‘Bubble’ brings mental challenges – Mansingh
Sports physician Dr Akshai Mansingh says that the ‘bubble style’ execution of the 2020 Caribbean Premier League (CPL) has attracted interest from other international organisers, but warned that measures must be taken to ensure the players’ mental health, as the sport continues to operate in similar environments.
The ongoing coronavirus pandemic forced strict health protocols and the creation of a biosecure environment for the tournament in Trinidad. As part of the stringent measures, overseas players were tested before and upon arrival in Trinidad, while teams and personnel were accommodated at one location and were only allowed to leave for matches and training sessions.
Mansingh, who served as chief medical officer of the CPL, says that the framework has resulted in other major cricketing countries inquiring how they could incorporate such practices into their own competitions, as the sport continues to operate in the midst of the pandemic.
“Many international cricket boards have reached out to us to use it as a template and you’ll see more and more domestic leagues and some international leagues come out, which are going to be patterned off this,” Mansingh told The Sunday Gleaner. “I can think of three international boards that have already spoken to us because they want to use the template to have their own domestic cricket.”
The Raise the Bat Test series between the West Indies and hosts England, held in July, was the first cricket series to return and the first to use bubble environments since the spread of COVID-19 halted sports across the globe. Since then, other tours have operated with similar measures to safeguard players and staff.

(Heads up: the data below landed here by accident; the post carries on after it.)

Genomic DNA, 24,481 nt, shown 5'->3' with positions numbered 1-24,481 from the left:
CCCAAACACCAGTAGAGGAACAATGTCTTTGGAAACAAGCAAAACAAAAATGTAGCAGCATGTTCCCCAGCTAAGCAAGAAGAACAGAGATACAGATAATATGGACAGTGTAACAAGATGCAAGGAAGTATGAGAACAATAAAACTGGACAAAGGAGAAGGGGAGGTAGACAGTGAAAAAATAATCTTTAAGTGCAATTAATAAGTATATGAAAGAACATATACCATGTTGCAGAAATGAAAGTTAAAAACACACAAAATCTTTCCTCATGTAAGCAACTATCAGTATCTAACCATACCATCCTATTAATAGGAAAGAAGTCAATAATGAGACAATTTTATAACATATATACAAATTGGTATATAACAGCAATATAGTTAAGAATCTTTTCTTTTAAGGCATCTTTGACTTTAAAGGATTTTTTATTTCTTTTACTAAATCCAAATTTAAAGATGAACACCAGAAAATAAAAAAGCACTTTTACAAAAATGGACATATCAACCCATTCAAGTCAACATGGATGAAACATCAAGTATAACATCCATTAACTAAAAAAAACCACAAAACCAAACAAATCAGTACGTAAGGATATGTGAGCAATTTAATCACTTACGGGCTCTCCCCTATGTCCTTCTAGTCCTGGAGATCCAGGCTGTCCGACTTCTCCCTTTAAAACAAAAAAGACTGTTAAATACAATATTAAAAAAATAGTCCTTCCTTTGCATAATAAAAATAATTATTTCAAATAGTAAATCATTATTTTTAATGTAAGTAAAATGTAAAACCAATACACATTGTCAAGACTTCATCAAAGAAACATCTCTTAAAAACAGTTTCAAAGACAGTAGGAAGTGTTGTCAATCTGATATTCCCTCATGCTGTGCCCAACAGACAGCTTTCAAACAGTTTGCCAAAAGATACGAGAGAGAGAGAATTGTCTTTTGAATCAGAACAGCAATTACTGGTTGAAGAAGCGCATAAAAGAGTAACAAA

Former West Indies cricketer Nehemiah Perry and cricket analyst Freddie Wilde have praised the organisation of the tournament under the circumstances.
The latter took to Twitter after the CPL final on September 10, stating that the “CPL, more so than England’s season, is the template for biosecure cricket.”
However, Mansingh says that they will have to look at how it affects the players’ mental health, as constantly playing in bubble environments has made the experience taxing, despite safeguarding them.
“Everybody who are used to playing outside on the field and maintaining their freedom are now being told when to play and how long they can play, and it is having a serious mental effect on the players and the people within the bubble,” Mansingh said. “The Caribbean should be very happy and proud that we were able to pull it off [but] we have to look at the future and that it has a serious mental toll.”
Mansingh says that while it will be a massive financial commitment to adopt similar measures to host tours and competitions in the Caribbean, he says that they are pleased to have developed expertise that will be referenced for future international events.